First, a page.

The DfE has allocated £650 million to be spent on ensuring all pupils have the chance to catch up and supporting schools to enable them to do so. Whilst headteachers will decide how the money is spent, the Education Endowment Foundation has published guidance on effective interventions to support schools. For pupils with complex needs, schools should spend this funding on catch-up support to address their individual needs. There is also an allocation of £350 million for a National Tutoring Programme, intended to deliver proven and successful tuition to the most disadvantaged and vulnerable young people. However the guidance has changed and as such may not meet the needs of our students. This will be reviewed regularly as guidance and feedback of the effectiveness is collated for Year 11 students.
The DfE has also set out the following Curriculum Expectations, to ensure that all pupils – particularly disadvantaged, SEND and vulnerable pupils – are given the catch-up support needed to make substantial progress by the end of the academic year.
Education is not optional
All pupils receive a high-quality education that promotes their development and prepares them for the opportunities, responsibilities and experiences of later life.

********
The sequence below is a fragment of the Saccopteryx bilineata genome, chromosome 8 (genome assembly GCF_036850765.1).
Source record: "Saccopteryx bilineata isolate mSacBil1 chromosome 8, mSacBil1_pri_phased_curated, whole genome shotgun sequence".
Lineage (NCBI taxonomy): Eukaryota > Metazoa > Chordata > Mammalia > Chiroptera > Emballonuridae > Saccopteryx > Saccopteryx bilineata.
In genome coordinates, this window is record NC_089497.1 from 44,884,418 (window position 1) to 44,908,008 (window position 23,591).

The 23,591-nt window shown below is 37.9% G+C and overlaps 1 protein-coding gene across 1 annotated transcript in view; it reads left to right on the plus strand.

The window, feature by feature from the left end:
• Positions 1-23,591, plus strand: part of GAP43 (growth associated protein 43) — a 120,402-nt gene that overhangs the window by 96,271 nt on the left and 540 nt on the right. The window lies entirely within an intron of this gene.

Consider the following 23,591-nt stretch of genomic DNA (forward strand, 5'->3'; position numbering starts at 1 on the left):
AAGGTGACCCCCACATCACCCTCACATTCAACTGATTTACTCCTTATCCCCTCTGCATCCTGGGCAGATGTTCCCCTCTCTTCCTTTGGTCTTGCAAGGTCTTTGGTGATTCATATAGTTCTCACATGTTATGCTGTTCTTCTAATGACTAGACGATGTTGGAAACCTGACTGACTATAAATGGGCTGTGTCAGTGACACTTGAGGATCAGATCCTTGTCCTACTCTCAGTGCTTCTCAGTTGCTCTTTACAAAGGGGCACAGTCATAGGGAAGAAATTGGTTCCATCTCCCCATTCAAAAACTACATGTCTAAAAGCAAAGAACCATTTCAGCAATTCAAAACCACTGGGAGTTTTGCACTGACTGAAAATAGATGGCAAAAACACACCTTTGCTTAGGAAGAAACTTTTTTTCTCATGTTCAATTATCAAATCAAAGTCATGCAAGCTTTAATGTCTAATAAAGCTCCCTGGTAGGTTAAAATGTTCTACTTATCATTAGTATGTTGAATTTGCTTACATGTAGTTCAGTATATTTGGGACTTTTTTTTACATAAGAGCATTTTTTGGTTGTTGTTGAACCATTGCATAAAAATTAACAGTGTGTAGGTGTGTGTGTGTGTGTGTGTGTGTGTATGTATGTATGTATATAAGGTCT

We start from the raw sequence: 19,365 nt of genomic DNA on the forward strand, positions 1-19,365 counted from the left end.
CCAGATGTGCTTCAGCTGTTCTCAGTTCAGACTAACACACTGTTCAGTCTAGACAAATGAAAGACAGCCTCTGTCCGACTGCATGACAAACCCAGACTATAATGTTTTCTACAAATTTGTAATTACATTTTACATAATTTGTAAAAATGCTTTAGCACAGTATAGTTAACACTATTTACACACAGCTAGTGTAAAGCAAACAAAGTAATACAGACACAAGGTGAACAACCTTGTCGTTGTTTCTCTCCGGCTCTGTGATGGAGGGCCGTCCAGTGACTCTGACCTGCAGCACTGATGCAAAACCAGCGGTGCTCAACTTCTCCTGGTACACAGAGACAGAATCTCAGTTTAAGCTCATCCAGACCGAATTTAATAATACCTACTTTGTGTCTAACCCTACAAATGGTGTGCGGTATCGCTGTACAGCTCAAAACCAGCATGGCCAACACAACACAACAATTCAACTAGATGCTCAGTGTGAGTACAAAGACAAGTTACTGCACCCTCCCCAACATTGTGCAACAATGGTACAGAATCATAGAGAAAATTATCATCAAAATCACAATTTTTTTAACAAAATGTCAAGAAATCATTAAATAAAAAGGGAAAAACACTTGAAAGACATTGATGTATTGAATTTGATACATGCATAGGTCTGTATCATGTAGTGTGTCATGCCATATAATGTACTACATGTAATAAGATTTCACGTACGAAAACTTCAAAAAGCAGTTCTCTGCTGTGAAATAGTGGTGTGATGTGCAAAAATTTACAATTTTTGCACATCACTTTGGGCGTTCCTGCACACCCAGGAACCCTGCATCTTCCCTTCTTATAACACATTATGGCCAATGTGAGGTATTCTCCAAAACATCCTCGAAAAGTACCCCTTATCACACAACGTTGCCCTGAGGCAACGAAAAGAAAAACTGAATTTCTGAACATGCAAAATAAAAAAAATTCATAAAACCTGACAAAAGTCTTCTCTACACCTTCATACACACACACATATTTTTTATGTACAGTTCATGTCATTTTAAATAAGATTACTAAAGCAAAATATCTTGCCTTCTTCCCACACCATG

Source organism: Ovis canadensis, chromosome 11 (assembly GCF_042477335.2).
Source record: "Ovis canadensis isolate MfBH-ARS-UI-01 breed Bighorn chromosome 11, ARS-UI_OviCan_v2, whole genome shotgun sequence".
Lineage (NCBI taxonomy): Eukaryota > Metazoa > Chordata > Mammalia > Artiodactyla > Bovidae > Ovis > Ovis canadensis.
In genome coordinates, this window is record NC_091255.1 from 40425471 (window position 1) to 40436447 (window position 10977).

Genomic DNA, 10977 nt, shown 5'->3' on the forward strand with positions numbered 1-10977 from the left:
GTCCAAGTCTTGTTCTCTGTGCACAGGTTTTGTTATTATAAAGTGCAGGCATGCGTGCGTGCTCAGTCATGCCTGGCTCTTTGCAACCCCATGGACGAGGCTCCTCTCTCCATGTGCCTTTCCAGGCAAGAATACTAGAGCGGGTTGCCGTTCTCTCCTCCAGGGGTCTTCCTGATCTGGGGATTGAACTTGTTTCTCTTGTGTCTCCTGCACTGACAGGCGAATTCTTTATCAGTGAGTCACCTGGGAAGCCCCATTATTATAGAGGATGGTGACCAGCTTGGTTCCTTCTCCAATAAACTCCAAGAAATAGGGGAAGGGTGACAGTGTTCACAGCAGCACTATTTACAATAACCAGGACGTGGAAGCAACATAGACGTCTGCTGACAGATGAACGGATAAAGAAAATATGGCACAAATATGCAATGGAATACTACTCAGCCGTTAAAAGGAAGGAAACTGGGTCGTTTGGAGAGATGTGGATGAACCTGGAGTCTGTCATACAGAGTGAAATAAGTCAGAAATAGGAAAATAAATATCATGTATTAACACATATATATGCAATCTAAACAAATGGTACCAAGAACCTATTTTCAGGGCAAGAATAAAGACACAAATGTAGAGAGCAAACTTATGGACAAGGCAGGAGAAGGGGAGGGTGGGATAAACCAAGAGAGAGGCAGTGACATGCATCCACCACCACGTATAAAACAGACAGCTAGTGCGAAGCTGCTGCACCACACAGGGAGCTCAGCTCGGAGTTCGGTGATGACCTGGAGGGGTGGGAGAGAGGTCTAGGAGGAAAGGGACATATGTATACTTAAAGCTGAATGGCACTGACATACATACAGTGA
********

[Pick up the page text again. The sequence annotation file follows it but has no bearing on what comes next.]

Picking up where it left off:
The curriculum remains broad and ambitious
All pupils continue to be taught a wide range of subjects, maintaining their choices for further study and employment.
DfE asks that schools meet the following key expectations:
1. Teach an ambitious and broad curriculum in all subjects from the start of the autumn term but make use of existing flexibilities to create time to cover the most important missed content…In particular, schools may consider how all subjects can contribute to the filling of gaps in core knowledge, for example through an emphasis on reading.
2. Aim to return to the school’s normal curriculum in all subjects by summer term 2021.
3. Plan based on the educational needs of pupils. Curriculum planning should be informed by an assessment of pupils’ starting points and addressing the gaps in their knowledge and skills.
4. Develop remote education so that it is integrated into school curriculum planning.
Schools should set out how they will allocate the additional funding to support curriculum recovery this academic year. The EEF guidance suggests a 3-tiered* approach:
• High-quality teaching for all
• Effective diagnostic assessment
• Supporting remote learning
• Focusing on professional development
2 Targeted academic support
• High-quality one to one and small group tuition
• Teaching Assistants and targeted support
• Academic tutoring
• Planning for pupils with Special Educational Needs and Disabilities (SEND)
3 Wider strategies
• Supporting pupils’ social, emotional and behavioural needs
• Planning carefully for adopting a Social and Emotional Learning curriculum
• Communicating with and supporting parents
• Supporting parents with pupils of different ages
• Successful implementation in challenging times
As with all government funding, school leaders and governors must be able to account for how the money is being used. Therefore, the impact and spending strategy for this catch-up premium will be reviewed at every Resources meeting throughout the 2020-2021 academic year. When Ofsted re-commence routine inspections, they will make judgements about the quality of education being provided which will include how you are using the funding to ensure the curriculum has a positive impact on all pupils.